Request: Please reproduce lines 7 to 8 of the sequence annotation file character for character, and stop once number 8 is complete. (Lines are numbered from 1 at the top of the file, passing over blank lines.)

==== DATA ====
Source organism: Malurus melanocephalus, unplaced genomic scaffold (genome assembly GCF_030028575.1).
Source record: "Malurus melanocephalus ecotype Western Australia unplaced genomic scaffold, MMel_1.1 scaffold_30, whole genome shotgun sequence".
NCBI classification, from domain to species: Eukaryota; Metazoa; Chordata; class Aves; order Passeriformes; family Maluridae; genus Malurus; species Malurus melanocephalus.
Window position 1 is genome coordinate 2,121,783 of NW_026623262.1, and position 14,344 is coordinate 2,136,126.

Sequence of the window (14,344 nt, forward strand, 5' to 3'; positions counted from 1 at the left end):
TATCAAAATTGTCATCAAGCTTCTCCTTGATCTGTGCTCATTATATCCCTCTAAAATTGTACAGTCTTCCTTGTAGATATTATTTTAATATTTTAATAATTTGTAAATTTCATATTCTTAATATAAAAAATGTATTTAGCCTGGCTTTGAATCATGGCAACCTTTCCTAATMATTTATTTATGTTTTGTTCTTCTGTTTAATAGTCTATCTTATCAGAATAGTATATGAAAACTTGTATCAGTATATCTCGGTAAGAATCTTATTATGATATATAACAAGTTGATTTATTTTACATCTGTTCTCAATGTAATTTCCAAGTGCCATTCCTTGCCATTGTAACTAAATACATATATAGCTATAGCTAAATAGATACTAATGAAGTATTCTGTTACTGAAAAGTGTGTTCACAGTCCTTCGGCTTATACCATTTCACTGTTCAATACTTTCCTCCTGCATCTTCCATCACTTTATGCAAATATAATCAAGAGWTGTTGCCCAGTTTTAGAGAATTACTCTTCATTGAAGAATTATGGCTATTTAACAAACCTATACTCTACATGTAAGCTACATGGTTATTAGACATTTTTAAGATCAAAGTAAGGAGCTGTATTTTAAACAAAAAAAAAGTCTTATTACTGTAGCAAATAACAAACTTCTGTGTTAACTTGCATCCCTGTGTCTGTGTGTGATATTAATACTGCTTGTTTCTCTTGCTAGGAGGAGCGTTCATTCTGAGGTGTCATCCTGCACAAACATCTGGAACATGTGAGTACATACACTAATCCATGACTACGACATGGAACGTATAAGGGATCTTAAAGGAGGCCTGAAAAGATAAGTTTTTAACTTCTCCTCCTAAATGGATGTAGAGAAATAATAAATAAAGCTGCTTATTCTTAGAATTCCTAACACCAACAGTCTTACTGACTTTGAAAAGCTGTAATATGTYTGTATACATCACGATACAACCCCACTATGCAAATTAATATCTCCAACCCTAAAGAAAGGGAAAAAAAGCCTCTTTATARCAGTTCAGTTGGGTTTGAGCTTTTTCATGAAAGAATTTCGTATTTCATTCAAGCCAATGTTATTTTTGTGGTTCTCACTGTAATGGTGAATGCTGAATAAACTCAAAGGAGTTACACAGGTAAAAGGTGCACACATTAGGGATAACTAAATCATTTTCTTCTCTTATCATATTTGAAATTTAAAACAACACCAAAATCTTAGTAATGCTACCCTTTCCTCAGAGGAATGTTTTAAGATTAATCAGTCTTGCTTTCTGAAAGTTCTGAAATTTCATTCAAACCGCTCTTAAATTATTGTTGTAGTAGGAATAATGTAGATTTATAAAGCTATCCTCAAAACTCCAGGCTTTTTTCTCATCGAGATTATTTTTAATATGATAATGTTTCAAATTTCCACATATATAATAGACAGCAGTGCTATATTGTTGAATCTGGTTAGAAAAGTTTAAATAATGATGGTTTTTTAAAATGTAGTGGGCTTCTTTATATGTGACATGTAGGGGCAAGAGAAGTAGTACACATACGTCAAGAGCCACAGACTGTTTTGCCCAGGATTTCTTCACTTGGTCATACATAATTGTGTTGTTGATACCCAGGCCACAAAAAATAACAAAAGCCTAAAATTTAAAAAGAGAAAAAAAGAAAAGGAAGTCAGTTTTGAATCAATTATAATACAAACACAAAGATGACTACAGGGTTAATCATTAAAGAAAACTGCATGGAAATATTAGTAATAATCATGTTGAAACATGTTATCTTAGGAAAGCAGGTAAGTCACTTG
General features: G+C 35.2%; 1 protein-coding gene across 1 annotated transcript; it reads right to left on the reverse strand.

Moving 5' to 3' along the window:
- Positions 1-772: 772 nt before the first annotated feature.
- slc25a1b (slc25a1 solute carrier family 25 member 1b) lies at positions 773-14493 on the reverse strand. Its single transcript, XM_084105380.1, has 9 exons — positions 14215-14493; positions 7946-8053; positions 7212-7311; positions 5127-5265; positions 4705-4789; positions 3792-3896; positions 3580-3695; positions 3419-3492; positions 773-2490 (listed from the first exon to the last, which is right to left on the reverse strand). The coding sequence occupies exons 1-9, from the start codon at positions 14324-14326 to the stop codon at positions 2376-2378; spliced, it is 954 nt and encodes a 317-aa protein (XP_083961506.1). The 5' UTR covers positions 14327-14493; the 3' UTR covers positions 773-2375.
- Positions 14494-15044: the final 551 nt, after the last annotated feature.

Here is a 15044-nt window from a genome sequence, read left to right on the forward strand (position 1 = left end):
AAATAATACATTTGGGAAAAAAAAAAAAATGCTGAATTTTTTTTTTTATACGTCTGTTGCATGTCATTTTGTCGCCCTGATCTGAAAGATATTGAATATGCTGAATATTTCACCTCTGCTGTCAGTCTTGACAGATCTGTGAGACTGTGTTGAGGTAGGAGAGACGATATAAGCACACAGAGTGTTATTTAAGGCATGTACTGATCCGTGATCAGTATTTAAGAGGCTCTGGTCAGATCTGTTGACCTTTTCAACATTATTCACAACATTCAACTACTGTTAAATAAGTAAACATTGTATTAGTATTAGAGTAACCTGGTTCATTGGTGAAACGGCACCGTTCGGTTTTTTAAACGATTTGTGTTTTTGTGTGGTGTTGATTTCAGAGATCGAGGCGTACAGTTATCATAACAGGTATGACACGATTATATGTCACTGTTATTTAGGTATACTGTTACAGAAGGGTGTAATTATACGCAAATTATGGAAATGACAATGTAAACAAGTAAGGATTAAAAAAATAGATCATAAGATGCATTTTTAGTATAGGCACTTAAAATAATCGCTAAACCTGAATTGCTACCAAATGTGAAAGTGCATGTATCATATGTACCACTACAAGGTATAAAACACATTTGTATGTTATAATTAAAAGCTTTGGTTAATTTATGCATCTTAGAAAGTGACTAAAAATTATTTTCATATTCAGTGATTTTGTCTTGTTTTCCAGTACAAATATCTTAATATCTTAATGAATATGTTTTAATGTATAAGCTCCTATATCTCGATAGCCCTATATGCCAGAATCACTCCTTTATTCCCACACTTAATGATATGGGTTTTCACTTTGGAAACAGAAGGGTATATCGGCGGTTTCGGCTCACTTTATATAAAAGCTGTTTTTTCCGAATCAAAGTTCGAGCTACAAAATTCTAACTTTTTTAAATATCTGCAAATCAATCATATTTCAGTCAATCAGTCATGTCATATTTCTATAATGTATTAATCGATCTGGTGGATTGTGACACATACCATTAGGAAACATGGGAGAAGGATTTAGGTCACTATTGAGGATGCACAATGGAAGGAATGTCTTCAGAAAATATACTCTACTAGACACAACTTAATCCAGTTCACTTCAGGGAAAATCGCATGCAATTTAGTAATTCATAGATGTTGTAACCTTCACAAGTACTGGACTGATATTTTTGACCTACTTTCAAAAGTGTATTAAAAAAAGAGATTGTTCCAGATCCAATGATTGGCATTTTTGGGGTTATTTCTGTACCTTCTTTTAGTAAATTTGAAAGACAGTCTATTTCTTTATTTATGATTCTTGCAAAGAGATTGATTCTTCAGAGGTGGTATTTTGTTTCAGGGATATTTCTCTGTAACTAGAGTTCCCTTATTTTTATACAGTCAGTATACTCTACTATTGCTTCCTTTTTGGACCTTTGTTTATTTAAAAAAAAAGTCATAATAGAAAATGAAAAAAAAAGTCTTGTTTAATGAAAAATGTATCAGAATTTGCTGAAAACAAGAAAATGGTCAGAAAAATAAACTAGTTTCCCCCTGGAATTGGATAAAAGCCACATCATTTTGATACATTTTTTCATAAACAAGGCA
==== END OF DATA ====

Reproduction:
General features: G+C 35.2%; 1 protein-coding gene across 1 annotated transcript; it reads right to left on the reverse strand.

Moving 5' to 3' along the window: